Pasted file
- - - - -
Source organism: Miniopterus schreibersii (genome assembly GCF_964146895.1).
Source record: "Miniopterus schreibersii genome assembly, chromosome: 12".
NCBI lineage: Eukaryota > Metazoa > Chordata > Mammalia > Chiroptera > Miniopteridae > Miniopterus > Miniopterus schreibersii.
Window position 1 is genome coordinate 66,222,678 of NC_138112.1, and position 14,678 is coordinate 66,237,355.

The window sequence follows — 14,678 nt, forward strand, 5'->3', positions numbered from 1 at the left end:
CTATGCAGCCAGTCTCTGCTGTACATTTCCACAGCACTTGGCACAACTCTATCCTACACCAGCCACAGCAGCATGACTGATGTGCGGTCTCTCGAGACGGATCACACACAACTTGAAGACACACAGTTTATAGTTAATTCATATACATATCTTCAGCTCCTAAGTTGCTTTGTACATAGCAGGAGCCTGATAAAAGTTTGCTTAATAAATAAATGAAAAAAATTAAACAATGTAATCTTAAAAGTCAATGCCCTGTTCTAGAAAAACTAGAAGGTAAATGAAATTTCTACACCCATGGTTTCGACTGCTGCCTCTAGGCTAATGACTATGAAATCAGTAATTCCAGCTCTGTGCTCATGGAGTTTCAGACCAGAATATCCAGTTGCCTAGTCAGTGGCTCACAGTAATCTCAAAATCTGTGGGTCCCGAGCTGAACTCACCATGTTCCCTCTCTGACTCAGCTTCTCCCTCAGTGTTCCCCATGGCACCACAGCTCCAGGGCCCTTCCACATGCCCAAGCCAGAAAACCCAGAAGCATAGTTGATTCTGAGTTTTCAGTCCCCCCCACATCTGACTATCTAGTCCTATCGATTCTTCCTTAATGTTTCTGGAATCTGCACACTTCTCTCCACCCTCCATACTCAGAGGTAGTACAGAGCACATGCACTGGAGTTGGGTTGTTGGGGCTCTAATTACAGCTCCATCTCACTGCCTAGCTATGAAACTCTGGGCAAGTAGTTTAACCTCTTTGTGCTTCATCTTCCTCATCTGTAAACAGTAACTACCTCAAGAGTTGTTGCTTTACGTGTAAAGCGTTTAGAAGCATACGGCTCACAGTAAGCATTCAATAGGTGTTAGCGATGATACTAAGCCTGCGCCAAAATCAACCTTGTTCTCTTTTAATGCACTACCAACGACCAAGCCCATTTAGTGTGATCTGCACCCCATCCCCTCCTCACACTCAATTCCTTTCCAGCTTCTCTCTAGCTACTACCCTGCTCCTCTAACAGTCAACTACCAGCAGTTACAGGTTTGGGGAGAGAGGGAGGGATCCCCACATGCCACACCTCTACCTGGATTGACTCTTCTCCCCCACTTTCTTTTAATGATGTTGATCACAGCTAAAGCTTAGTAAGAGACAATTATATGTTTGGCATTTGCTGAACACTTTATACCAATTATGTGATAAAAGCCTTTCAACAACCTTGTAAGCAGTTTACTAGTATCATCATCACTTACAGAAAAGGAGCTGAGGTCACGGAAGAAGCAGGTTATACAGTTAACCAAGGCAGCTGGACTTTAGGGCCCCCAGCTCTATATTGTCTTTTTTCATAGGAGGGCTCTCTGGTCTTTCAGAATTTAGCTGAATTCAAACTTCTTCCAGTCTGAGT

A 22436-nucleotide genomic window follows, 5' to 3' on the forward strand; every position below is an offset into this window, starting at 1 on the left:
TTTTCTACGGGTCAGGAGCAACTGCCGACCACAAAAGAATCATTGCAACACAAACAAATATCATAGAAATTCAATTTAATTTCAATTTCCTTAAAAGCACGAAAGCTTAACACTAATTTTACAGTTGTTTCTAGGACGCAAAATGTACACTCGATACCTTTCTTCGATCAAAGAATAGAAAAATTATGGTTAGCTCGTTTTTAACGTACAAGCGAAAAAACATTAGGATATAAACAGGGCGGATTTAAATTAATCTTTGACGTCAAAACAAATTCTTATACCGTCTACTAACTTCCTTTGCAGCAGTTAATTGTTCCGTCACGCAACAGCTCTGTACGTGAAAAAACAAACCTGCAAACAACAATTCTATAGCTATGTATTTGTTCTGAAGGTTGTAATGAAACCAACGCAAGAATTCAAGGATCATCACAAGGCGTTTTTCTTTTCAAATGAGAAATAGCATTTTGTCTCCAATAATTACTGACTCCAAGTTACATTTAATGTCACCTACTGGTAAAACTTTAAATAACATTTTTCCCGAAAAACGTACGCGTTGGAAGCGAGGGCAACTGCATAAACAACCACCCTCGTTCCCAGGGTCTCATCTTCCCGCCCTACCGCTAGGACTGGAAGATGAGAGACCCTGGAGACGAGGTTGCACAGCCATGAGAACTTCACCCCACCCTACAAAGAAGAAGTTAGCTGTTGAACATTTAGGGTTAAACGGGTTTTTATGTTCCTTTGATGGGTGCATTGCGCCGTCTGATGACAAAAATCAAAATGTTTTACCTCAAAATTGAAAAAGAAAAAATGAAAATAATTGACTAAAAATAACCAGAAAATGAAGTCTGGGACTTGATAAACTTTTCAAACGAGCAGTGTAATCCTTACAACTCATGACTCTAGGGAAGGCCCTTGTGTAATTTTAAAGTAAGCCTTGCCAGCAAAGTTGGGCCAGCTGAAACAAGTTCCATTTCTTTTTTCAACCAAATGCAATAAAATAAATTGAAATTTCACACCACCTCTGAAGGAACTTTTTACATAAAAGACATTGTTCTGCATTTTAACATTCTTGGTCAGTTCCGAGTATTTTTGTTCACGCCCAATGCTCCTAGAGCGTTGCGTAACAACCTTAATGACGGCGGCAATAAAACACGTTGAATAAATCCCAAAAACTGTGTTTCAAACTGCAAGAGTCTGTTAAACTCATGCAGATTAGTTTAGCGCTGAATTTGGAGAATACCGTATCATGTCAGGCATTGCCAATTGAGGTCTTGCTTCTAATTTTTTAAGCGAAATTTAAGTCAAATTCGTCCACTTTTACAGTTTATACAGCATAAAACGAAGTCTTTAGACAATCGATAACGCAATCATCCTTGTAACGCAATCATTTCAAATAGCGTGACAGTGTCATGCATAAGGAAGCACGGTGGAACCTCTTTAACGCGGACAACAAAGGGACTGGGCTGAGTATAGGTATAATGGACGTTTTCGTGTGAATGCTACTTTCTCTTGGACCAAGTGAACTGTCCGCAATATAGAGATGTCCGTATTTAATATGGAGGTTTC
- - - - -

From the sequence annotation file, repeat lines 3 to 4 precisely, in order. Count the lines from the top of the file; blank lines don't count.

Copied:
NCBI lineage: Eukaryota > Metazoa > Chordata > Mammalia > Chiroptera > Miniopteridae > Miniopterus > Miniopterus schreibersii.
Window position 1 is genome coordinate 66,222,678 of NC_138112.1, and position 14,678 is coordinate 66,237,355.